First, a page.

In 1996, as construction workers cleared a site in downtown Athens for the foundations of a new Museum of Modern Art, they found traces of a large structure sitting on the bedrock. A building had occupied this same spot some two-and-a-half thousand years earlier, when it was part of a wooded sanctuary outside the origi- nal city walls, on the banks of the River Ilissos. The excavation uncovered the remains of a gymnasium, a wrestling arena, changing rooms and baths. This had been a place for athletics and exercise, where the young men of Athens had trained to become soldiers and citizens. …
An ancient gymnasium in Athens? Achh! Let ‘er rip. Cart away the sweat-stained artifacts. Build your Εθνικό Μουσείο Σύγχρονης Τέχνης, with my blessing.
But wait. Not so fast.
… [I]t was much more than just a centre for physical improve- ment. The archaeologists soon realised that they had found one of the most significant sites in all of western European intellectual culture, a site referred to continually by history’s greatest philo- sophers: the Lyceum of Aristotle. The world’s first university.
The passages, from James Crawford’s Fallen Glories, which I mentioned in my post “Rebuild the Roman Forum,” left me filled with anxiety for the fate of the remains of the Lyceum of Aristotle. The vision of its rubble bulldozed aside to make way for a Museum of Modern Art (Εθνικό Μουσείο Σύγχρονης Τέχνης), no doubt designed to poke out the eyes of the spinning shades of the Father of Western Philosophy (a title he shares with his own tutor, Plato, whose eyes would also be at risk) and the teacher of Alexander the Great (ditto).
Thankfully, my expectation, though validated by the history of brutality as the operating system of modern architecture, was too dire. The new building was cancelled, the museum’s art stored at a temporary site nearby, and, even though not everyone agrees that the exact site of Aristotle’s Lyceum was truly identified, the excavation continued.
Alas, nothing was found of notable architectural value farther back than Roman times, and what was found was no more than the lower walls and foundations. Since Greece is no longer an empire and Athens no longer a wealthy city-state, a dig is not a done deal. The history of the site after its discovery in 1996 is described by David John in his Cheshire Cat Blog, with copious text, notes, maps and photos. Fascinating. He expresses an infinitude of frustration (or shall we say patience) at the slow pace of progress. At last, the excavation was complete. Of the results, he wrote in 2013:
[D]isappointingly, the archaeological finds at the gymnasium site proved meagre: only the foundations and lower courses of walls of the wrestling area (palaestra) and library and part of a baths from the Roman period were uncovered; there appeared to be no sign of statues, inscriptions or any significant evidence of the site as the ancient sanctuary of Apollo Lykeios, after whom the Lyceum (Λύκειον, Lykeion) was named, or as a gathering place for philosophers; and unfortunately, no treasures, revelations or “astonishing discoveries.” So far, very little has been published about the excavation finds in English, which can only be taken as a discouraging sign.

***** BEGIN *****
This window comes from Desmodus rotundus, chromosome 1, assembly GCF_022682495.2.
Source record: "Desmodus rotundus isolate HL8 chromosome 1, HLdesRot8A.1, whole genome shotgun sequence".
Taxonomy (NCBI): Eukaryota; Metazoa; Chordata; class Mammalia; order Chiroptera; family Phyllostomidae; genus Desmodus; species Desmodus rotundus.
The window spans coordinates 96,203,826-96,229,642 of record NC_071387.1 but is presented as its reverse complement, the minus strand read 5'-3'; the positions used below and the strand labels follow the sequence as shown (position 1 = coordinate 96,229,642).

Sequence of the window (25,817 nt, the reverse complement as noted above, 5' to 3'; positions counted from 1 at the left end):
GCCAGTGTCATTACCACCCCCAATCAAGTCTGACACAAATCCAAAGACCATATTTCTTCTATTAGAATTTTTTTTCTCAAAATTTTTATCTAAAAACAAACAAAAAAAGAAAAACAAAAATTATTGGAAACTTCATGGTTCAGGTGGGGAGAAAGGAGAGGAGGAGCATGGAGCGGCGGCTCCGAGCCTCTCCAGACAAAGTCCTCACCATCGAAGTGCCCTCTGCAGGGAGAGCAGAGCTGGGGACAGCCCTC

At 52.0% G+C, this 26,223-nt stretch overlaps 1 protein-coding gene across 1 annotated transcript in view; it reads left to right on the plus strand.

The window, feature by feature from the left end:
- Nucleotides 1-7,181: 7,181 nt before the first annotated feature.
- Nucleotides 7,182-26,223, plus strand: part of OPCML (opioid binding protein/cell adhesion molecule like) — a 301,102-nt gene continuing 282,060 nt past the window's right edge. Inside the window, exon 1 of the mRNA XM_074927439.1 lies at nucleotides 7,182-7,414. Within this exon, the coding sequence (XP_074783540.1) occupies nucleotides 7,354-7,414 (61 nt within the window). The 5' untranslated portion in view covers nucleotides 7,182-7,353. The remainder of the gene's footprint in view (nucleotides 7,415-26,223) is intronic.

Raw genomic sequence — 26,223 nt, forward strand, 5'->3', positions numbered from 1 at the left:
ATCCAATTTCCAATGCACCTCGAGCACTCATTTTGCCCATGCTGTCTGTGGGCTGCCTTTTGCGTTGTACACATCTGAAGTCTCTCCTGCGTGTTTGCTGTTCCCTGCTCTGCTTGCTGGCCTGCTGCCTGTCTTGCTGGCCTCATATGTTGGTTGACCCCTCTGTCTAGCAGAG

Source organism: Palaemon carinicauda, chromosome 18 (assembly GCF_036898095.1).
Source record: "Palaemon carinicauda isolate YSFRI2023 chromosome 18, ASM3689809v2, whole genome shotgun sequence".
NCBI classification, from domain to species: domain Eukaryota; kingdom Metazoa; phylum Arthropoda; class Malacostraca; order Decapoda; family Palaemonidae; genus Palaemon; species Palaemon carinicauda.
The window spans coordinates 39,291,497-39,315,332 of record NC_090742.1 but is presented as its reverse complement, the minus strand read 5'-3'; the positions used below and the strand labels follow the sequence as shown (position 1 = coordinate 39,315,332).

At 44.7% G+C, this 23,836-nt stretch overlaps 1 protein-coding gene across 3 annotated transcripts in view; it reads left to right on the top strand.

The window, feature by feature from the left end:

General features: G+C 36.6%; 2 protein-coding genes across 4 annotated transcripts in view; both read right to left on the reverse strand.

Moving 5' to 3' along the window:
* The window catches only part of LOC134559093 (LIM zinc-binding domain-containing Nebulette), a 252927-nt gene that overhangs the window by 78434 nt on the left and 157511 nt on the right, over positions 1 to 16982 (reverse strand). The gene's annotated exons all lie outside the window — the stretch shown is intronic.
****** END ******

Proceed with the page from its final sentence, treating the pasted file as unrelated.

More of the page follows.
David John leaves room, however, for hope that a restoration is in the works:
Several times after this author had heard that the site would be opened he dutifully traipsed along to only to find the same fence screening a closed building site on which nothing whatsoever was happening. In September 2010 a press release by the official Athens News Agency stated that the restoration work was finally – really, really, really – about to begin. However, when I visited the site again in May 2011 there had been no discernible progress.
Restoration? Does David John mean the restoration of the ruins, if such a project makes any sense, or the rebuilding of the Lyceum? The latter, I hope. There was not enough left in the way of ruins for the average visitor, or evidently even a scholar, to feel the frisson of ancient history upon this sacred ground. (Much the same might be said of Penn Station.) Although a pleasant garden has been created next to the Lyceum site, the remains seem to be a perfect example of a ruin that could and should be rebuilt without thwarting what intellectual pleasure a ruin might have aroused. Thankfully, at any rate, the bulldozers of the modernists have been sent packing. That is a victory, in itself, of beauty and history over ugliness and nihilism.
(I am not sure how much is known through contemporary texts or drawings of how the Lyceum of Aristotle actually looked. The closest apparent attempt at a visual reconstruction that I could find is from, I think, a video game, “Call to Power 2: Aristotle’s Lyceum.” That image is on top of this post. Below is an unidentified painting from the schoolworkhelper.net website, said to show the inside of the Lyceum, though it looks bigger than the Lyceum as portrayed by the gamers. Go figure.)
[Numerous gentle readers have informed me that the painting below is Raphael’s “School of Athens,” with the structure comprising parts of St. Peter’s. Was the blogger unaware of this fact, or aware of it and, in the absence of an actual illustration of the Lyceum, making a joke.)